A probationary period is usually given to workers when they start a new job. It is a contractual pre-determined period of time whereby the employee should work towards becoming a fully performing team member as well as a period whereby the both company and the employee can assess their suitability for the role.
For a truly successful probationary period, employers should offer a structured induction programme to enable the new employee to become fully up to speed with both the role and the company.
Although there is no law on the length of time a probationary period should be, the time period for a reasonable probationary period would typically be between 3 and 6 months with the contractual right to extend this period (typically an extension would be for no longer than the original probationary period). Usually during a probationary period, the notice period on both sides is significantly shorter than post probation.
Although you don’t need to have one of these legally, and some employees may in fact try to negotiate not having a probationary period, there are significant advantages to them when written properly into an employee contract.
Of course, for a new employee (with the exception of cases of automatic unfair dismissal), there is no right to claim unfair dismissal until they have been employed for 2 years. So you may be asking yourself, what is the point of a probationary period?
Firstly, it encourages a period of time for you to have a structured on-boarding and induction programme which will give the employee all the skills and knowledge to be a fully performing member of the team by the end of the designated probationary period. This should be reviewed regularly to ensure they are on track and in line with your expectations. We would always recommend issuing on the first day a structured plan for the duration of an employee’s probationary period with regular pulse checks to ensure you are both on track and provide regular structured feedback on an employees performance throughout. The ownership should be jointly undertaken between the employer and the employee and the responsibilities for driving different aspects should be agreed at the outset. Not only does this provide the structure for both parties, this will also help engagement with your new employee and provide a great first impression – both are essential for retention.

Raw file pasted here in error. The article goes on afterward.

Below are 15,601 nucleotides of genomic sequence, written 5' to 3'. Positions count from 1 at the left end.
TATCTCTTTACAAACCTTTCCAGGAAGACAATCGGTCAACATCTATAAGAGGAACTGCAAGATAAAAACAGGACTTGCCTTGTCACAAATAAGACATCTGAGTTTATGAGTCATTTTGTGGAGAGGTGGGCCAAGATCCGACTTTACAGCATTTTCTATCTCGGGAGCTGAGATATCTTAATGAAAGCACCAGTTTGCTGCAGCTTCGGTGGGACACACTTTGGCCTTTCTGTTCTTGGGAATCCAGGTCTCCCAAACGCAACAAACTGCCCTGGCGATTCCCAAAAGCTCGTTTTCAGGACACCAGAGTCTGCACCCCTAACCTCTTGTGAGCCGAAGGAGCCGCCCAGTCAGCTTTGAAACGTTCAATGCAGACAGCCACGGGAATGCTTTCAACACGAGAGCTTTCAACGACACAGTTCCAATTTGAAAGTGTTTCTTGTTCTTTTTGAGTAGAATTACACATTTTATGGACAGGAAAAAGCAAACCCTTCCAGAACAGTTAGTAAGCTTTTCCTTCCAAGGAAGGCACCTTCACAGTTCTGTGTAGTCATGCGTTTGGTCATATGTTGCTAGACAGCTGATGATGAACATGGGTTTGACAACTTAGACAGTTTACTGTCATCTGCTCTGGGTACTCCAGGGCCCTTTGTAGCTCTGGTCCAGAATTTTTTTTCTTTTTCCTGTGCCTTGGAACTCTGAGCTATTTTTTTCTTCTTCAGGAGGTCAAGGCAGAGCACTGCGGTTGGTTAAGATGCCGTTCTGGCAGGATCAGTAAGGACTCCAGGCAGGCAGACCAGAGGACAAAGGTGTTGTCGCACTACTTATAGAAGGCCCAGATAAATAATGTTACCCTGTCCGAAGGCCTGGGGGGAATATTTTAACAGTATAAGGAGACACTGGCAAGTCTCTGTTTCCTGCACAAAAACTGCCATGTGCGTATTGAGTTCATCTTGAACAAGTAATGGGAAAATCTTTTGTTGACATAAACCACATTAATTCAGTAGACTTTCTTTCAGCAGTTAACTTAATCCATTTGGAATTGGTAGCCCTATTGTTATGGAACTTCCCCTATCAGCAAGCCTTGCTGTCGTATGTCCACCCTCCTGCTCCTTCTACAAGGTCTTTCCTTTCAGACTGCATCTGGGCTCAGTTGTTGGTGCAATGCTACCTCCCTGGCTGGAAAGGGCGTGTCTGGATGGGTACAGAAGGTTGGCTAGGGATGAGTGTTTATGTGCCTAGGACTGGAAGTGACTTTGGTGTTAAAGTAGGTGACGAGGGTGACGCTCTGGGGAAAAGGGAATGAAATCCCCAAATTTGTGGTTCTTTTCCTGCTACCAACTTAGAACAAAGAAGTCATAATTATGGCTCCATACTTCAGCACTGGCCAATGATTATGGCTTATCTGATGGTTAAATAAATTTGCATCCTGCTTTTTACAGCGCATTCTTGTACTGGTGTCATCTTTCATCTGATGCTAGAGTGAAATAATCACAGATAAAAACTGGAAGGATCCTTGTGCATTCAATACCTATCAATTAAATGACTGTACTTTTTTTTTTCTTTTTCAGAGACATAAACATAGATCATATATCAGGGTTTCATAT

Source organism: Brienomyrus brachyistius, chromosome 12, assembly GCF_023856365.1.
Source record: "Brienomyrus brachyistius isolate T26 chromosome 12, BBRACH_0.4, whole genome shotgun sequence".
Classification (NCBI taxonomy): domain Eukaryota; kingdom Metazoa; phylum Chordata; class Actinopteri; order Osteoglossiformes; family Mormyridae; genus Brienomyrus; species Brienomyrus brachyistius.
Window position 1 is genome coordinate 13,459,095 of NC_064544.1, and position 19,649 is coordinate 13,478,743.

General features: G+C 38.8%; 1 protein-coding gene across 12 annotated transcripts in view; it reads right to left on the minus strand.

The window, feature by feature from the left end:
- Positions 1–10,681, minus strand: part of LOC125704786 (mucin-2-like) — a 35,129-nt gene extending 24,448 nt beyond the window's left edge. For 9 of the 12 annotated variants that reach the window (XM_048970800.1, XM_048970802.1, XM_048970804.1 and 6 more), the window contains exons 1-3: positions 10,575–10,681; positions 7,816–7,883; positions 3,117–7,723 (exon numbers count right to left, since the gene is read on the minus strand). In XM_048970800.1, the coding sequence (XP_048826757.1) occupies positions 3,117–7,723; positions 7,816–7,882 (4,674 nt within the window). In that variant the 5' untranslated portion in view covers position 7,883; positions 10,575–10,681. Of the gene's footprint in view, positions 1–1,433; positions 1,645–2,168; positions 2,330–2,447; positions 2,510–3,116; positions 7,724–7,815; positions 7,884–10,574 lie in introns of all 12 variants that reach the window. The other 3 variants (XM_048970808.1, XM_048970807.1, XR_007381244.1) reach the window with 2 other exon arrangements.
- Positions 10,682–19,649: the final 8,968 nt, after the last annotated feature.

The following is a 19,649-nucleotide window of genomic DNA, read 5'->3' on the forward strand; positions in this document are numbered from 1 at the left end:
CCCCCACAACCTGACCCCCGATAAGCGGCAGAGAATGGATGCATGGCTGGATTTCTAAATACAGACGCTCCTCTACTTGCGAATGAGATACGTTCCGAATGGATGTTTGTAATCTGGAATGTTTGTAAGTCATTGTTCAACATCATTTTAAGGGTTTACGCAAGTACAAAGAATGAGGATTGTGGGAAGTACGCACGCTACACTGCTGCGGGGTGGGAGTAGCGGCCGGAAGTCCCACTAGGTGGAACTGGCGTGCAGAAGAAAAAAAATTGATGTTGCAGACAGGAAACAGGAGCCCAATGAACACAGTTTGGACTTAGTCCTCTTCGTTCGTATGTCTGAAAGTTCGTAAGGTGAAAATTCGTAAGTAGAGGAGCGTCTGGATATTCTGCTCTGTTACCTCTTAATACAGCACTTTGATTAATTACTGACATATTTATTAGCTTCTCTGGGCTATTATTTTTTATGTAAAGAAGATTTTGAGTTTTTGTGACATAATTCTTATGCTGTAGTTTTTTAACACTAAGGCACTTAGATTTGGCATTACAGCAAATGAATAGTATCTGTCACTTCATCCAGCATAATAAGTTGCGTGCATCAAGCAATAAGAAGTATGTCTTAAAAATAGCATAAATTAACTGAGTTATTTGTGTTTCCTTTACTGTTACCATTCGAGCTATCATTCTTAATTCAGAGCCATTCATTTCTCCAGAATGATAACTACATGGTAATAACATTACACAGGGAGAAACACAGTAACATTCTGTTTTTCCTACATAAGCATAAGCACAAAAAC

Secondly, it provides a natural period to review an employee’s performance to see whether they are fitting into the company culture and developing into the role as you would expect.
Finally, in the event the relationship for whatever reason is not working, either party has the ability to terminate the relationship without being tied into a lengthy notice period. This is generally much cheaper for the employer and less of an initial commitment for the employee. If as an employer, you are unsure of the employees suitability when reaching the end of your probation date, you are able to extend this period (as long as contractually you are able to do so) with a further development plan before making a final decision.
To ensure the probationary period works for you, it is important that the clause relating to this in your contract is worded well to ensure you have the appropriate options. In addition, it is key that you review the probationary period in a timely manner – running over the end of this and not reviewing can be a costly mistake.
If you need any advice on your probationary clause or managing a probationary period, please do let us know.